By David Heberling, Policy Intern
The past few weeks have been exciting for those following the progress of renewable energy in North America. As fellow policy intern, Sage Ertman mentioned in his post this past Monday, the leaders of the United States, Canada, and Mexico met to discuss a renewed commitment to partnership in the pursuit of a green energy future for the continent. Spurred forward by the historical cooperation of the Paris Climate Agreement, President Obama joined Canadian Prime Minister, Justin Trudeau and Mexican President Enrique Pena Nieto in developing a plan to further integrate and innovate a clean energy future as laid out in North American Climate, Clean Energy and Environment Partnership Action Plan.
The plan has many ambitious initiatives for cooperation, conservation, and implementation of new technology. One example of the cooperation of the three countries can be seen in their development of cross-border transmission projects. According to the plan, the U.S. will cooperate with its neighbors “to achieve a goal for North America of 50% clean power generation by 2025.” Among the myriad of cooperation in policy and technology is a call for robust innovations in renewable energy technology.
Many innovations are currently underway to advance and diversify the means through which the U.S. can pursue these renewable energy goals. As I covered in my last blog, there are some exciting innovations outside of what people typically see as the big three for renewable generation – wind, solar, and hydro. Recently, the Department of Energy (DOE) announced they would be pursuing algae as a new source of renewable biofuel. When most of us think of biofuels, especially ethanol, immediately we think of corn. And for good reason: Corn currently accounts for 80 percent of the bio-ethanol produced domestically. Biofuel derived from corn has had a few major disadvantages from its very conception. Corn has traditionally been a source of food and feed for livestock, corn requires the use of arable land, and yields a relatively low amount of fuel. However, bolstered by the new DOE funding, that may soon change for the better. Algae has a few distinct advantages over corn in terms of producing biofuel.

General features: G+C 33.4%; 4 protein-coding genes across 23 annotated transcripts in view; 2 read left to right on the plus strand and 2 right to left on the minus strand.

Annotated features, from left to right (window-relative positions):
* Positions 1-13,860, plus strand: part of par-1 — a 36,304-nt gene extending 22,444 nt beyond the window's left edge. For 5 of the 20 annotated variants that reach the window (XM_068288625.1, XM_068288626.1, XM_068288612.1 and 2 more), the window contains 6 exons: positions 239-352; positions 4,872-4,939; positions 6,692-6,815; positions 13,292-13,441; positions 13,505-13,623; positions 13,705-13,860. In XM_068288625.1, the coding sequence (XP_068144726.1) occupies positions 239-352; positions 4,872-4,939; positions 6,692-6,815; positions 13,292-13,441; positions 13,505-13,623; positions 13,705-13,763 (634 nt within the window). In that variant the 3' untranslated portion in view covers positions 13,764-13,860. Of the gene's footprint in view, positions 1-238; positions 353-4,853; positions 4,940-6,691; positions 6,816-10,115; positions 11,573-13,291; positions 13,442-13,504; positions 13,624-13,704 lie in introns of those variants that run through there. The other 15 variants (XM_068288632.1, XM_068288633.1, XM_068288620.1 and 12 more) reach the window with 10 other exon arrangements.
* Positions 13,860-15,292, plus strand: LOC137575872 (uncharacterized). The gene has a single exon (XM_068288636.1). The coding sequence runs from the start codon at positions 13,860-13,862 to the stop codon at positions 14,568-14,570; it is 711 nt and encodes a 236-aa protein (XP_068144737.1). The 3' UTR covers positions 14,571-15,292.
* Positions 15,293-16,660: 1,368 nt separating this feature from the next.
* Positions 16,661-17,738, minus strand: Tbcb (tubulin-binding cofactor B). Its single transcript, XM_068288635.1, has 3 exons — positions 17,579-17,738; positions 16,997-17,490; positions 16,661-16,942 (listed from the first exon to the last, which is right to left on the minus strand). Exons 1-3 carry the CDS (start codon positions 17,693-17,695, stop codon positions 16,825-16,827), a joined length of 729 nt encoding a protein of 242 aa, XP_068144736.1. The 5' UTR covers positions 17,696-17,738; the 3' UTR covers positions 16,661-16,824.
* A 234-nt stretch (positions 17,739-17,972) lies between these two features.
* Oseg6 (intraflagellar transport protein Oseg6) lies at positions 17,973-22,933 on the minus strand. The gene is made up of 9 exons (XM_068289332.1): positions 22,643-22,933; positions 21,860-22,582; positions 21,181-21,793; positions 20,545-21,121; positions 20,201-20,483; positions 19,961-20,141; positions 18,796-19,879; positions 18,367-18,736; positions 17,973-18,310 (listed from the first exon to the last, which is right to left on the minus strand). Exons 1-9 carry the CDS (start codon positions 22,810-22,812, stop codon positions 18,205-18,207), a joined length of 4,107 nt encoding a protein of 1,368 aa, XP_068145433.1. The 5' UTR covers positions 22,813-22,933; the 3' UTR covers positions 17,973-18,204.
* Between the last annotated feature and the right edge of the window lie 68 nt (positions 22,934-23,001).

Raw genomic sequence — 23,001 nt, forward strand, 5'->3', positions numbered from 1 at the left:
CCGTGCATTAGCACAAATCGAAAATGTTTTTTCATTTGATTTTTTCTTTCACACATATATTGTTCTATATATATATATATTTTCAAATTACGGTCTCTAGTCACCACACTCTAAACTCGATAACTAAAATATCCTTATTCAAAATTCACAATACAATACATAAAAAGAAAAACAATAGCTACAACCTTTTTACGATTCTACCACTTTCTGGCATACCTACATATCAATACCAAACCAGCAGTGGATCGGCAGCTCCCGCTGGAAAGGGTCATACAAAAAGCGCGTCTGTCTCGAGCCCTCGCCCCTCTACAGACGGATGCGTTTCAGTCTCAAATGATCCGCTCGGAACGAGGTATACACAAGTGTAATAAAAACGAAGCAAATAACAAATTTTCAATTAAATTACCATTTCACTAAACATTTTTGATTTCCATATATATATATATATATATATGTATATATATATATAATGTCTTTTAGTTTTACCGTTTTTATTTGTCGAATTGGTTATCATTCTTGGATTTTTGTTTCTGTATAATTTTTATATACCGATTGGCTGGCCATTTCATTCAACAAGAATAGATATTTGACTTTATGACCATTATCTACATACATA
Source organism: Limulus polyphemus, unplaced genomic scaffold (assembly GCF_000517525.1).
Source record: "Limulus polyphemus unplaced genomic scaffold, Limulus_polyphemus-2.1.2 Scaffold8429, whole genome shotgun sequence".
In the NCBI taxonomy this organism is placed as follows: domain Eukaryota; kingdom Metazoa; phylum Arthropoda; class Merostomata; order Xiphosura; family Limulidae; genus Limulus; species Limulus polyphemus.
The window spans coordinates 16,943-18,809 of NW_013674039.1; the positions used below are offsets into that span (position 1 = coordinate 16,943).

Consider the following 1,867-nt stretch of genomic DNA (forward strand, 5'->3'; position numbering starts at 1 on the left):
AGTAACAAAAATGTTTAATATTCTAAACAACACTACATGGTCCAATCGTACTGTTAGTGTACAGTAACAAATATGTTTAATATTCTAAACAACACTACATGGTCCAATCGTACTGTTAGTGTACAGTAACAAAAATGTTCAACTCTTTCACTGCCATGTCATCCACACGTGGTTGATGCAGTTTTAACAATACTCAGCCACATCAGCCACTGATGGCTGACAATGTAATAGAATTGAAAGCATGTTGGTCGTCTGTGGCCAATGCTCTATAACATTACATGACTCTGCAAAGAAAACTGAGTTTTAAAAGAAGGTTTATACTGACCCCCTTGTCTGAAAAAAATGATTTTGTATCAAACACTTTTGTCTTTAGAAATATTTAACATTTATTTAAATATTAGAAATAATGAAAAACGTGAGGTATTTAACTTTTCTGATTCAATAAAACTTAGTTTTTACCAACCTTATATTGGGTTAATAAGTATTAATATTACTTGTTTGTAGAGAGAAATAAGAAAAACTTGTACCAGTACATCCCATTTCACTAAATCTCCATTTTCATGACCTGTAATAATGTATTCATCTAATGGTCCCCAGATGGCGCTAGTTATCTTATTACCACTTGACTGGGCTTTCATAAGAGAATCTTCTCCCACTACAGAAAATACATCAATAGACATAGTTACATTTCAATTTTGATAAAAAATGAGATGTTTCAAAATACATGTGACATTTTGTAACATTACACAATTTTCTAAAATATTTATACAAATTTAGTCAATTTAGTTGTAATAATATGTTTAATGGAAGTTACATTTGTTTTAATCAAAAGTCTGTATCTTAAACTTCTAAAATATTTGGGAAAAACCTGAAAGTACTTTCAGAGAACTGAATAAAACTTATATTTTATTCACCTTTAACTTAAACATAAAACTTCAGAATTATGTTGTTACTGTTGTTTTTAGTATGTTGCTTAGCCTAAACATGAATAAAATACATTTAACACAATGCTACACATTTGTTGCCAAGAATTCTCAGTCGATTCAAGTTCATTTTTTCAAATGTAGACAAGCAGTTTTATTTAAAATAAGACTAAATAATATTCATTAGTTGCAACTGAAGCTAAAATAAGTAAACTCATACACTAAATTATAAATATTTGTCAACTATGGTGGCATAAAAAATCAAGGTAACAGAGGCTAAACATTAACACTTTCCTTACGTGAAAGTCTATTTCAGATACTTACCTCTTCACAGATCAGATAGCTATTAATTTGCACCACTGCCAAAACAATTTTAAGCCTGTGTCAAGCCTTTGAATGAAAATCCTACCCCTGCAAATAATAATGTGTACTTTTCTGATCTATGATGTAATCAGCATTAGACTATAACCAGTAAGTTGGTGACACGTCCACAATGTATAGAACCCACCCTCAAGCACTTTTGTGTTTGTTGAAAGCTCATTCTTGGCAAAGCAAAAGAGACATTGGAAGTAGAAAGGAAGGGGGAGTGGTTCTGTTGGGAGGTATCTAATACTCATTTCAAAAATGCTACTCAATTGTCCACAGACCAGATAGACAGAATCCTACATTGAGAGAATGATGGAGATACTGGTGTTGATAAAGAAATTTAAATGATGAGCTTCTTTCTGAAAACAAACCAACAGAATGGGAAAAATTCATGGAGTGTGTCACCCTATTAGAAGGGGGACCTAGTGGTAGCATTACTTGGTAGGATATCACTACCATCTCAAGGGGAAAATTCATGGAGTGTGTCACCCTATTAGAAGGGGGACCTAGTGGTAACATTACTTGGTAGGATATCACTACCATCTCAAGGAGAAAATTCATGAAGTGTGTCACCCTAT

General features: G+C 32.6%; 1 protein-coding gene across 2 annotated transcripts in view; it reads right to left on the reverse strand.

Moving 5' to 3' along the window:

First, and most obviously, algae is not a source of food in and of itself, so it does not compete with other food sources for terrestrial farming space. Also, it is important to consider the type of land that would be used for algae production. Algae cultivation does not require the use of arable land the way corn does. That’s not to say that algae farms wouldn’t have a demand for space, they would, but algae-based generation comes second in land-use efficiency, surpassed only by solar arrays. When it comes to biofuel generation, algae could produce up to 60 times more oil per acre than its land-based cousins. According to Florida company Algenol, algae can produce 8,000 gallons of fuel per acre annually, and corn averages around 420 gallons of fuel for the same time period.
Secondly, algae-derived biofuel serves not only as a source of clean energy, but also has the ability to help combat the effects of climate change. Climate change has the potential to cause our already limited supplies of fresh water to decrease. Algae presents an opportunity to help mitigate some of that stress. As algae grows in salt water it actually provides fresh water. For every one gallon of biofuel, algae would produce 1.4 gallons of freshwater. Corn derived ethanol requires 2.7 gallons of water per gallon of fuel.
Finally, in addition to requiring less land, not competing with the food supply, and providing instead of demanding water for production, algae could help in the reduction and recycling of our existing carbon output. Like all plants, algae require carbon dioxide to grow. This means that while producing fuel and fresh water, algae would be actively removing carbon dioxide from our atmosphere. The potential to utilize this for our benefit is huge. Algae ponds could be installed near operational fossil fuel plants and fed their carbon heavy exhaust as part of the ethanol production cycle.
As the U.S. continues to pursue innovation in its green energy future, funding these technological advances brings hope for a robust adaptation to the challenges of climate change. The green energy future could have huge potential for algae as a literal green energy powerhouse.